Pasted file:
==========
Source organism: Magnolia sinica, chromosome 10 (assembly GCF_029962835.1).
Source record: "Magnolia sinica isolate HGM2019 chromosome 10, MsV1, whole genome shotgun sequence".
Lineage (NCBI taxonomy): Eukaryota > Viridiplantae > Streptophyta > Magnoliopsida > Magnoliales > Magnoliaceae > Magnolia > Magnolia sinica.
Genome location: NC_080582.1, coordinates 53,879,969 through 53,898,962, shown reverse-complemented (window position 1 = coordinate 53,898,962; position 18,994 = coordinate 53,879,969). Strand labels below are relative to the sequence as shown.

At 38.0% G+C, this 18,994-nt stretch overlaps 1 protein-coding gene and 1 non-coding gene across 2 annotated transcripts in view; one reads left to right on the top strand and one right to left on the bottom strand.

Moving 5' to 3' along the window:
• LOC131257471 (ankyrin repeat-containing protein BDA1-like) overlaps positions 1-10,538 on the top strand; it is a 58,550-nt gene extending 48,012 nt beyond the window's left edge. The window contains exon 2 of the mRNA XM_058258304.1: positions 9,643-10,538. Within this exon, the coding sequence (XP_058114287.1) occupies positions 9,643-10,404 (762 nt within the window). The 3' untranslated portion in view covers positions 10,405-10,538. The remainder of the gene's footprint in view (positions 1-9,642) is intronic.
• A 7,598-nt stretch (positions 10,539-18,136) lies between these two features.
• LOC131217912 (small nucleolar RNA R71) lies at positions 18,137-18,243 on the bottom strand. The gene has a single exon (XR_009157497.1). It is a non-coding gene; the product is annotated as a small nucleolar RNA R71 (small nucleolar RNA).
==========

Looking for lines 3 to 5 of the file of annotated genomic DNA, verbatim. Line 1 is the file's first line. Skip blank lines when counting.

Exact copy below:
Lineage (NCBI taxonomy): Eukaryota > Viridiplantae > Streptophyta > Magnoliopsida > Magnoliales > Magnoliaceae > Magnolia > Magnolia sinica.
Genome location: NC_080582.1, coordinates 53,879,969 through 53,898,962, shown reverse-complemented (window position 1 = coordinate 53,898,962; position 18,994 = coordinate 53,879,969). Strand labels below are relative to the sequence as shown.

At 38.0% G+C, this 18,994-nt stretch overlaps 1 protein-coding gene and 1 non-coding gene across 2 annotated transcripts in view; one reads left to right on the top strand and one right to left on the bottom strand.